This is very true; and the instance of Sir Francis and his "sweet experiences" is excellent. Gallantry is in general nothing but vanity from beginning to end. But our author's hero is not happy, even when he appears to be most so; nor do we conceive it is intended that the reader should think him happy. To be happy and to be heartless at one and the same time, is luckily not possible in this world, further than the mere possession of health (which we allow is much) can console a man for the greater degree of enjoyment which he would realize by its union with a good heart. And herein we take to lie the secret of these gay deceivers, and something which their historians are too apt to leave out of the question, to the detriment of their shrewdness, and the great loss of the reader; and that is,—that the power to go ranging about in this manner, seducing or intriguing, arises from nothing in general but the natural thoughtlessness of youth and good-health, mixed with a great deal of the vanity aforesaid, and little imagination. If it survive the period of youth, it is a habit, and a very uneasy one; and is obliged to vindicate itself by that identical ill opinion of man and woman-kind, which pollutes its pleasures (such as they are) when it gets them. Very intellectual seducers (such as our author's is intended to be) we have no faith in; unless by some preposterous chance their intellectual faculties lie on the side of geometry and the mathematics; for imagination, with all its warmth, is allied to conscience; having a tendency to dwell upon its ideas; and to suppose every possible case, both of pain and pleasure, especially when no longer young. Poets, for this reason, who are accounted at once the most amorous and imaginative of men, have been famous for their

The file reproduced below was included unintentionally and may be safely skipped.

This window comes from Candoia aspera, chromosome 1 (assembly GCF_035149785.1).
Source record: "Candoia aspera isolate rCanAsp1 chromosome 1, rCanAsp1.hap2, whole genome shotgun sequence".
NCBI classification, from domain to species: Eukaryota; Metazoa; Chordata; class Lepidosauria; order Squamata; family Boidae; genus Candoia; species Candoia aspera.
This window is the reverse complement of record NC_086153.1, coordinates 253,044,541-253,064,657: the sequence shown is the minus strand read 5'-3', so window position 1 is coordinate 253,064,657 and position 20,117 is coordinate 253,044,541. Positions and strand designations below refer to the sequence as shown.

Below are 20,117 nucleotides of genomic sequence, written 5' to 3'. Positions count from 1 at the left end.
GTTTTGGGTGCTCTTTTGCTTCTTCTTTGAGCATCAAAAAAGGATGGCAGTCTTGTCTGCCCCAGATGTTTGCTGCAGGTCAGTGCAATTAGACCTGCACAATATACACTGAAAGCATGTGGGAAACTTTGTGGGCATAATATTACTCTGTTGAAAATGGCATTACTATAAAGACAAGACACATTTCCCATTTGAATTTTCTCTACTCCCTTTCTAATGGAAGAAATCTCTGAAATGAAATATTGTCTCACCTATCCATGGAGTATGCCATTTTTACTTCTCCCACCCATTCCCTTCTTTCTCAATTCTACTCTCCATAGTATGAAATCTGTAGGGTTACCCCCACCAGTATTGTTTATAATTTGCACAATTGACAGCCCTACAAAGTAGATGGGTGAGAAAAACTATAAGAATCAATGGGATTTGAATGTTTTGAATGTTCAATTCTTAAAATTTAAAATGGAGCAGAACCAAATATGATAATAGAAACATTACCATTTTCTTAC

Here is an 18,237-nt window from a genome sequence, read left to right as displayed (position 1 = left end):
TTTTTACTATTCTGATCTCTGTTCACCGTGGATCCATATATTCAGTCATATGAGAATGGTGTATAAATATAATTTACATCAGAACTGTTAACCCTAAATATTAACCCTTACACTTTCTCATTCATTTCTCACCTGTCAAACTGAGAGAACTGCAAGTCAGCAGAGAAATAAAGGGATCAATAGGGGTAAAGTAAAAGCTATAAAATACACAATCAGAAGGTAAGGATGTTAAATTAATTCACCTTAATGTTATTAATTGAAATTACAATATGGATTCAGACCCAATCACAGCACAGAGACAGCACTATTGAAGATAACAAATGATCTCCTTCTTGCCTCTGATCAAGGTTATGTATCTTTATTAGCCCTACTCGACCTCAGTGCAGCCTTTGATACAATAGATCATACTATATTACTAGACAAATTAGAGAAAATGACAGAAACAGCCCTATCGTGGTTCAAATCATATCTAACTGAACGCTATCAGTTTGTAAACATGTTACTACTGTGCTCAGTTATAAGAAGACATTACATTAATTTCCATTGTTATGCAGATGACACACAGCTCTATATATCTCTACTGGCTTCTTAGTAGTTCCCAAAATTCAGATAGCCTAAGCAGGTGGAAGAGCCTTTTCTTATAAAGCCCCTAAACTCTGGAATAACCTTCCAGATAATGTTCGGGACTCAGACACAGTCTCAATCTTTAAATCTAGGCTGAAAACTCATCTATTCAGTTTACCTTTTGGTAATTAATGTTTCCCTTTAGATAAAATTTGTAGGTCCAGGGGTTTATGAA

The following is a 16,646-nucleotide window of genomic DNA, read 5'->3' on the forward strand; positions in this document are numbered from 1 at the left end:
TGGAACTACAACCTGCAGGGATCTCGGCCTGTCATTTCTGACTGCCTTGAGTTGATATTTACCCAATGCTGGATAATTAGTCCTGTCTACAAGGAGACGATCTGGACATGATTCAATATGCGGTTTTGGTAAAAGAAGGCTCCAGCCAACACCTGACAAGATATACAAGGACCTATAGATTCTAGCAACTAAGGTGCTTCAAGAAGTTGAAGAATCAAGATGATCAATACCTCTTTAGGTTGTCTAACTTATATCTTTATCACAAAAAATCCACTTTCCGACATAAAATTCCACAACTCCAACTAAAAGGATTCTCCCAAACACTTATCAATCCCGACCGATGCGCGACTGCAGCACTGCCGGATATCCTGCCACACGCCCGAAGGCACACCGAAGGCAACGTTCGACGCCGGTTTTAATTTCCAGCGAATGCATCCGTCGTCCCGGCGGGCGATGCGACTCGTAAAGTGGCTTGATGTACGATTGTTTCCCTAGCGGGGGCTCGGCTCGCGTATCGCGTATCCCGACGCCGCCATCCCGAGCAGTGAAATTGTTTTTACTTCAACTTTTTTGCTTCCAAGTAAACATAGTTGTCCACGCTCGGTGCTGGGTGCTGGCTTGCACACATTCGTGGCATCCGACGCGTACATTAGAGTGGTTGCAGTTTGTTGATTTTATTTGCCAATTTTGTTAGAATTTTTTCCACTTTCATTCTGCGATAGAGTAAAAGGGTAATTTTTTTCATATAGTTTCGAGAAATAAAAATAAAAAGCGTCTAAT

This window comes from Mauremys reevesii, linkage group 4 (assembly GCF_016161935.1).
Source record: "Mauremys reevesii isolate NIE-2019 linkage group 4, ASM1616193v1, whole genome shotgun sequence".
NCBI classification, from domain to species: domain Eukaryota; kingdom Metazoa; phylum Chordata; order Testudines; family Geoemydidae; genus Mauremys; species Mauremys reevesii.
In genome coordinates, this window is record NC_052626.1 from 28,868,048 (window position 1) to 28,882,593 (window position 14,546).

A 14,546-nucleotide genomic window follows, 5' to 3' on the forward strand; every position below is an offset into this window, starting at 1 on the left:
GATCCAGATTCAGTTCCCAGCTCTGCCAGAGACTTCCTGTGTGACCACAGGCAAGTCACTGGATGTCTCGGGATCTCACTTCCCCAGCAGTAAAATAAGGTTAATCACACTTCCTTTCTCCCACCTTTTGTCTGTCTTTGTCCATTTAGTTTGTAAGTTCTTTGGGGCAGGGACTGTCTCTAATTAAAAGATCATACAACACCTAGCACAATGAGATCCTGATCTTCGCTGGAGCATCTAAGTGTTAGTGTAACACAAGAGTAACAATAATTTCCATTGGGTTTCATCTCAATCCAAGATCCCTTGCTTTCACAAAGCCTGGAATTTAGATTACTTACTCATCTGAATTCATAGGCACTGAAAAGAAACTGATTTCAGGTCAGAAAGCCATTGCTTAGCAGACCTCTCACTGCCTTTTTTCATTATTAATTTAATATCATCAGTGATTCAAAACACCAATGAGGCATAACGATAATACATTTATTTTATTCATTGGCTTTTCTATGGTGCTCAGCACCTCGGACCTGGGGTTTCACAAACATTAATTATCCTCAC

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long and individual attachments:-we do not mean rhyming trenchermen, such as Milton speaks of; but poets like Milton himself,Petrarchs and the Spensers of old. The poorer the imagination, the more it stands in need of the excitement of novelty; and for a similar reason, the more conscious the mental weakness, united with bodily activity, the more it seeks a supply of power and selfestimation in shabby triumphs and imaginary success.

We should be glad if the author of the Roué' would give us another novel, with an eye to this view of the subject. And pray let him give way as much as he likes to his pleasant after-dinner style, (omitting only those other illegitimate conjunctions we spoke of), and shirk no matter whatsoever that gentlemen can speak of, lively or tragic, not forgetting the most unfairly treated of all the unfairly treated sex; and he will make another set off, not of the least important description, to the selfish efforts of the conventional. But if his book be a tragedy (which we hope it need not, whatever tragedies it may contain) he must not conclude it with an Oh! Oh is a very good conclusion sometimes, as well as convenient; but not in tragedy. He remembers the mishap of Thomson in the famous line of Sophonisba

Oh Sophonisba! Sophonisba Oh!